CDC American Obesity Rates

America’s bad reputation for obesity is not getting any better.

The CDC just released the latest obesity data from the National Health and Nutrition Examination Survey — the 2011-2012 year. The survey examines about 5,000 people each year and asks a series of socio-economic and health-related questions and includes a physical exam, giving us a frightening look at just how fat Americans really are.

The CDC defined obesity as individuals having a body mass index greater than or equal to 30. Body mass index is calculated by weight in kilograms divided by height in meters squared.

Here are five most worrying facts:

1. Almost 35% of adults in the U.S. are obese.

2. Obesity rates were higher among middle-aged adults (40 to 59-years-old) than younger adults (20 to 39-year-olds) or older adults (60-years-old and over).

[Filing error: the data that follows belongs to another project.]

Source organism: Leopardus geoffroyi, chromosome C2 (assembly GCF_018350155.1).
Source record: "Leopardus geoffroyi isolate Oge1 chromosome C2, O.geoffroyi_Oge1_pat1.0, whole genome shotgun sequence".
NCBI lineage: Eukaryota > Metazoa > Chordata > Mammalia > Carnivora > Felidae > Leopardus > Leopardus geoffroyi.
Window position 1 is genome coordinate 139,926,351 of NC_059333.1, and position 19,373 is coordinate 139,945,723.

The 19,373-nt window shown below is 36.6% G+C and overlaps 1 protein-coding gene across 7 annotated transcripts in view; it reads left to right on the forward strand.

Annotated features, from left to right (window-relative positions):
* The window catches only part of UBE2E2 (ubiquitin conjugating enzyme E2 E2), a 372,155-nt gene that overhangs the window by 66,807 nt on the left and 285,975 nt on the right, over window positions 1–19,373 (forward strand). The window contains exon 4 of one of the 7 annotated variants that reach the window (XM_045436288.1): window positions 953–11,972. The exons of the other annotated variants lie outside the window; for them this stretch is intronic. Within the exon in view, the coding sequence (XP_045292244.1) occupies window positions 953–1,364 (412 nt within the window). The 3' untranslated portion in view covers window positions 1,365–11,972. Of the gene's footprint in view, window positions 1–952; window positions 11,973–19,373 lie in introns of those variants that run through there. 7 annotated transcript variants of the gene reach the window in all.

3. There was no real difference in obesity rates between men and women — everyone is getting fatter.

You can see the breakdown of obesity rates by age and gender in the chart below:

CDC obesity study


4. Black Americans had the highest obesity rates (about 48%), while Asian Americans had the lowest (about 11%).

You can see the obesity rates among different races in the chart below:



5. Obesity rates are not getting any better.

The CDC found there was no decrease in obesity rate from the 2009-2010 survey to the 2011-2012 survey.

The chart below shows that rates have been steadily getting worse since the 1980s:



Wondering how you fit into these trends? The National Heart, Lung, and Blood Institute has a tool that can calculate your body mass index.

Are We Ignoring The True Cause Of Obesity?